REVIEW: They Always Run

When I came across They Always Run during my 3 AM random Youtube musings several weeks ago, I just knew I had to play it. A linear action platformer where you play a three-armed cloaked bounty hunter journeying across the galaxy to knock some heads? That seems like the game a Mandalorian fan in-drought like me needs to play while we wait for the third season.

Platforming in this game is serviceable.

After getting my hands on a review copy and spending a total of 5 hours with the game, I can say confidently that this is not the game I was hoping for. The review copy I received was prefaced with a warning that it had bugs which is a valid warning to make. But I wasn’t expecting it to have that many issues. Akin to an open-beta test, the seemingly final state of the game feels bare for several reasons. They Always Run is an incredibly unpolished affair that betrays the excitement instilled by its premise and visual flair.

You play Aidan, a bounty hunter who comes from a race of three-armed humanoids that gets embroiled in an intergalactic conspiracy that may concern his past. With the help of a few allies he meets across the galaxy, Aidan is forced to take on unwanted bounties to get to the bottom of the conspiracy. The game offers a variety of oddities and interstellar worlds. Nothing we haven’t seen but enough for the world to feel distant.

Right from the get-go, you’ll feel a serious lack of QoL features. From the game “feel” to the way the sound design/score comes and goes, it just feels off. The walk animation of the protagonist is so slow and for some reason, the game limits you to walking anytime you’re in the spaceship. The transitions between each story beat and level are so jarring; the game literally just jumps to a new level without oftentimes no segue.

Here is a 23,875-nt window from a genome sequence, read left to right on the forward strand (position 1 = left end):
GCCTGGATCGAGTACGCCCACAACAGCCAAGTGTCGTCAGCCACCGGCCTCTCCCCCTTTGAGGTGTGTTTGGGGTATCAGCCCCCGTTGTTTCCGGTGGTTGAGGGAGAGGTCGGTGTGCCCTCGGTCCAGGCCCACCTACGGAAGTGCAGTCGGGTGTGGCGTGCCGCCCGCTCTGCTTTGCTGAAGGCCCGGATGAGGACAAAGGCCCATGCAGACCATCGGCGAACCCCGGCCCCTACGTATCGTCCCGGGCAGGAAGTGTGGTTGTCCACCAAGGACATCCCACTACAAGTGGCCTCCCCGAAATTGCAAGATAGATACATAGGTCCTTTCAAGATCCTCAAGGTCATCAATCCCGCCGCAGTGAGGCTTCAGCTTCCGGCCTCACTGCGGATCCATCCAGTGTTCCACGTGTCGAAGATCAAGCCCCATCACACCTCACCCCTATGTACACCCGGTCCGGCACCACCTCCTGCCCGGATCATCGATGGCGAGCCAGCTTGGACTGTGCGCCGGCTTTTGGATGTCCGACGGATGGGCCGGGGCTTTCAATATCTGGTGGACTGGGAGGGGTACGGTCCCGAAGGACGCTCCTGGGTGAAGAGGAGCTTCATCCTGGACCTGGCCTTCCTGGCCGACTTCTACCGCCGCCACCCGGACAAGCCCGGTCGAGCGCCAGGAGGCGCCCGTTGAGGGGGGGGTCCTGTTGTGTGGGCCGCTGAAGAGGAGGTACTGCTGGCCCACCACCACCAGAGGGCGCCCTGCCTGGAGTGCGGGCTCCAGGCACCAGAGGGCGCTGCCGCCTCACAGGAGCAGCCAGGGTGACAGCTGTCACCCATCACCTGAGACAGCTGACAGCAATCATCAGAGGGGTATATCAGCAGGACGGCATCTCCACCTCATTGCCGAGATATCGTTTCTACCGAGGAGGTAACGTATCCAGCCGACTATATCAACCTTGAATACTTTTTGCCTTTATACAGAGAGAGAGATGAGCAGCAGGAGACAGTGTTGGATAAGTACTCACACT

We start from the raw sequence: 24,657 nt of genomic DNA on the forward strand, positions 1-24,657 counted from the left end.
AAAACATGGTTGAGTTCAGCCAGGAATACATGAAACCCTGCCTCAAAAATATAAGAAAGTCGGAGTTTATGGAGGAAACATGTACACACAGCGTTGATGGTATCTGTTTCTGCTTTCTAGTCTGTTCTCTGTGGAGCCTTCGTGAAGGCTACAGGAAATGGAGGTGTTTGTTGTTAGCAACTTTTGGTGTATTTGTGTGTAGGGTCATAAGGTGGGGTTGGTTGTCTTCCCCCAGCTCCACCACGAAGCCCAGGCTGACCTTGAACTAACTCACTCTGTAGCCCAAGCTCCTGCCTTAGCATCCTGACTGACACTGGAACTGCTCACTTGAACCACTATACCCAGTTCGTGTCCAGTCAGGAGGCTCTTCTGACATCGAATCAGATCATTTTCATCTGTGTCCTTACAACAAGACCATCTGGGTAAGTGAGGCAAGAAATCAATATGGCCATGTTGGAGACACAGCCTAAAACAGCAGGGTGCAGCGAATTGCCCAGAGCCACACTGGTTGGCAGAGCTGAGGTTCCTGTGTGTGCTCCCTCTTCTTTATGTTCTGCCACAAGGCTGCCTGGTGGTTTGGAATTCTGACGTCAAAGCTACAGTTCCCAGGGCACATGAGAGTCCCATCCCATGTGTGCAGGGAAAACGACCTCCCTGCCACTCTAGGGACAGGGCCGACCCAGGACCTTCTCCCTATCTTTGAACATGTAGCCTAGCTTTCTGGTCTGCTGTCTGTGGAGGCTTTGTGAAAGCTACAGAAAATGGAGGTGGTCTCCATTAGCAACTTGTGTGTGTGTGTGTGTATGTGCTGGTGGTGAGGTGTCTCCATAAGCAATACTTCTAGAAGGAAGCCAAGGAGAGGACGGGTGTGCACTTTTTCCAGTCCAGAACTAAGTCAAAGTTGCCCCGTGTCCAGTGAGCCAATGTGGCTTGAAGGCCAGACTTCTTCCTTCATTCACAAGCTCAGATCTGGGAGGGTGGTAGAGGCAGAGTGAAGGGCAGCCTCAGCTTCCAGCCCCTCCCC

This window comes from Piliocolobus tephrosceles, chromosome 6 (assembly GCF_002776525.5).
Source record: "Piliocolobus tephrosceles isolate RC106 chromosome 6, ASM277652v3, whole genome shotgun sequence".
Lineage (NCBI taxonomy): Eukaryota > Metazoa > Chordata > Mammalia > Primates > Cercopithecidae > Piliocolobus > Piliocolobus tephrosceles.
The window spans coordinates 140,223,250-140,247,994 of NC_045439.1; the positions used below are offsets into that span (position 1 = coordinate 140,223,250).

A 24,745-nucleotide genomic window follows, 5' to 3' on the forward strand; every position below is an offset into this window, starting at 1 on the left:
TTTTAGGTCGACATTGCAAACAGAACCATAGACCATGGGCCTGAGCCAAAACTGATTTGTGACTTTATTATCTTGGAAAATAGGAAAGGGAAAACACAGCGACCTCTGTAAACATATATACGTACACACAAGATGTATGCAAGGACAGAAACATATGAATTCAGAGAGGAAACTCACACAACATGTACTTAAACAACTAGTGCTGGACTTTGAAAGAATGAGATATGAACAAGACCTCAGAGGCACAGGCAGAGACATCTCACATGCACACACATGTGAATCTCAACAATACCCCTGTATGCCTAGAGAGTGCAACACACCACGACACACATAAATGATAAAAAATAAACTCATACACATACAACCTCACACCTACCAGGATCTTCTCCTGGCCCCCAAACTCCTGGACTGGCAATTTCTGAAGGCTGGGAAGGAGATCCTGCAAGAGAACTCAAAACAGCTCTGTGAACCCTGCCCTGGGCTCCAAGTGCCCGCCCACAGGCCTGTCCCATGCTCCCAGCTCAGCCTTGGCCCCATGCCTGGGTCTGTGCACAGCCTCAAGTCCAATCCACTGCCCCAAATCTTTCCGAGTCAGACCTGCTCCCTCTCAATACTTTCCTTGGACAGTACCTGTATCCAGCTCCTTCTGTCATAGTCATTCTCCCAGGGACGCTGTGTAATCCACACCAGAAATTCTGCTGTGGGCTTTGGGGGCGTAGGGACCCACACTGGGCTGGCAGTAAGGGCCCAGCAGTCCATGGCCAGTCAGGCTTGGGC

Myriad Pro just isn’t a good sci-fi font.

I’m a huge sucker for games and apps with good UI design. Having it good is evidence of cohesive vision and having it cohesive makes for a more immersive experience. When your UI looks haphazardly put together with fundamentally bad layouting and poor choice of fonts, it cheapens the experience. Sadly, They Always Run has it looking generic. The game’s interface looks straight out of a cheap 90’s sci-fi bargain bin novel. Texts are overlayed where they shouldn’t be. The menus look so dull and unimaginative. For a sci-fi bounty hunting game with a quirky world, having your UI look pedestrian and mundane is a huge blunder.

Combat does get fun at times.

A lot of the game’s more palatable qualities can be found within the game’s actual combat mechanics. Playing a three-armed assassin, the game somewhat gets the job done and delivers a serviceable combat system that gets fun to play as you progress up the awful-looking skill tree. There’s a depth to the mechanics at play here; having a third appendage allows players to creatively get out of rushdown scenarios when enemies gang up on you. On top of that, you also have options to use guns mid-combo. And then when you start unlocking the Spider-Man grappling hook abilities? Every skirmish becomes a challenge to do the craziest combos yet.

But then the jank starts creeping in and poops on the party. The fight animations are so rigidly done that it underlines the lack of flow with the combat system. It’s a total shame since a game like this would benefit from a system that allowed seamless movement and transitions. Cancel animations don’t exist in this game; I can’t count the times I died because I couldn’t roll out from an animation frame. Modern action-heavy platformers need that feature. It also doesn’t help that the hitboxes are so all over the place that your attacks don’t always register.

A prime example of the audio bugs and how scenes just transition abruptly.

They Always Run could have been a decent game as it has promising aspects. The art style is great. The characters look interesting. The bounty hunter premise is fun (though it could’ve been done without the linearity. Imagine being able to simply pick which bounty to chase) Sadly, the lack of polish prevents it from reaching its potential.

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